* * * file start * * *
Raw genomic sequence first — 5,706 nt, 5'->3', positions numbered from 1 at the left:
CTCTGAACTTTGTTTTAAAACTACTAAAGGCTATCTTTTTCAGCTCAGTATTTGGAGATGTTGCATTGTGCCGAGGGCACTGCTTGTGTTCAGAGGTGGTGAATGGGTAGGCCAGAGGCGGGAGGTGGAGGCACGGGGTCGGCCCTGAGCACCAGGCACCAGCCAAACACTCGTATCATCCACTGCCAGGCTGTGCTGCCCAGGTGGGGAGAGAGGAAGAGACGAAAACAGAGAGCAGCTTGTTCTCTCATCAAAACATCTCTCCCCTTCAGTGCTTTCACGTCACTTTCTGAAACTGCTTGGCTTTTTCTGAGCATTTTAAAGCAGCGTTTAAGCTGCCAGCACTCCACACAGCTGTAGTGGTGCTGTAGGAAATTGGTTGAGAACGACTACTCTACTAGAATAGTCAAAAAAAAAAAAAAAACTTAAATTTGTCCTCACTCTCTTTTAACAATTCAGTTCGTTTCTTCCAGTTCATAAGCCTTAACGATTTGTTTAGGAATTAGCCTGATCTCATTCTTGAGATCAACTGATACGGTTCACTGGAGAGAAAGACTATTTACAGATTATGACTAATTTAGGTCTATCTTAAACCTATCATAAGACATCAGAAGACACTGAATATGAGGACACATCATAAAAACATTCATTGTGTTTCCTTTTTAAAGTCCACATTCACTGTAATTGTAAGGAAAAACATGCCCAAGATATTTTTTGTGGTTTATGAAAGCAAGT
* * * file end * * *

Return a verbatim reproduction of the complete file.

Raw genomic sequence first — 5,706 nt, 5'->3', positions numbered from 1 at the left:
CTCTGAACTTTGTTTTAAAACTACTAAAGGCTATCTTTTTCAGCTCAGTATTTGGAGATGTTGCATTGTGCCGAGGGCACTGCTTGTGTTCAGAGGTGGTGAATGGGTAGGCCAGAGGCGGGAGGTGGAGGCACGGGGTCGGCCCTGAGCACCAGGCACCAGCCAAACACTCGTATCATCCACTGCCAGGCTGTGCTGCCCAGGTGGGGAGAGAGGAAGAGACGAAAACAGAGAGCAGCTTGTTCTCTCATCAAAACATCTCTCCCCTTCAGTGCTTTCACGTCACTTTCTGAAACTGCTTGGCTTTTTCTGAGCATTTTAAAGCAGCGTTTAAGCTGCCAGCACTCCACACAGCTGTAGTGGTGCTGTAGGAAATTGGTTGAGAACGACTACTCTACTAGAATAGTCAAAAAAAAAAAAAAAACTTAAATTTGTCCTCACTCTCTTTTAACAATTCAGTTCGTTTCTTCCAGTTCATAAGCCTTAACGATTTGTTTAGGAATTAGCCTGATCTCATTCTTGAGATCAACTGATACGGTTCACTGGAGAGAAAGACTATTTACAGATTATGACTAATTTAGGTCTATCTTAAACCTATCATAAGACATCAGAAGACACTGAATATGAGGACACATCATAAAAACATTCATTGTGTTTCCTTTTTAAAGTCCACATTCACTGTAATTGTAAGGAAAAACATGCCCAAGATATTTTTTGTGGTTTATGAAAGCAAGT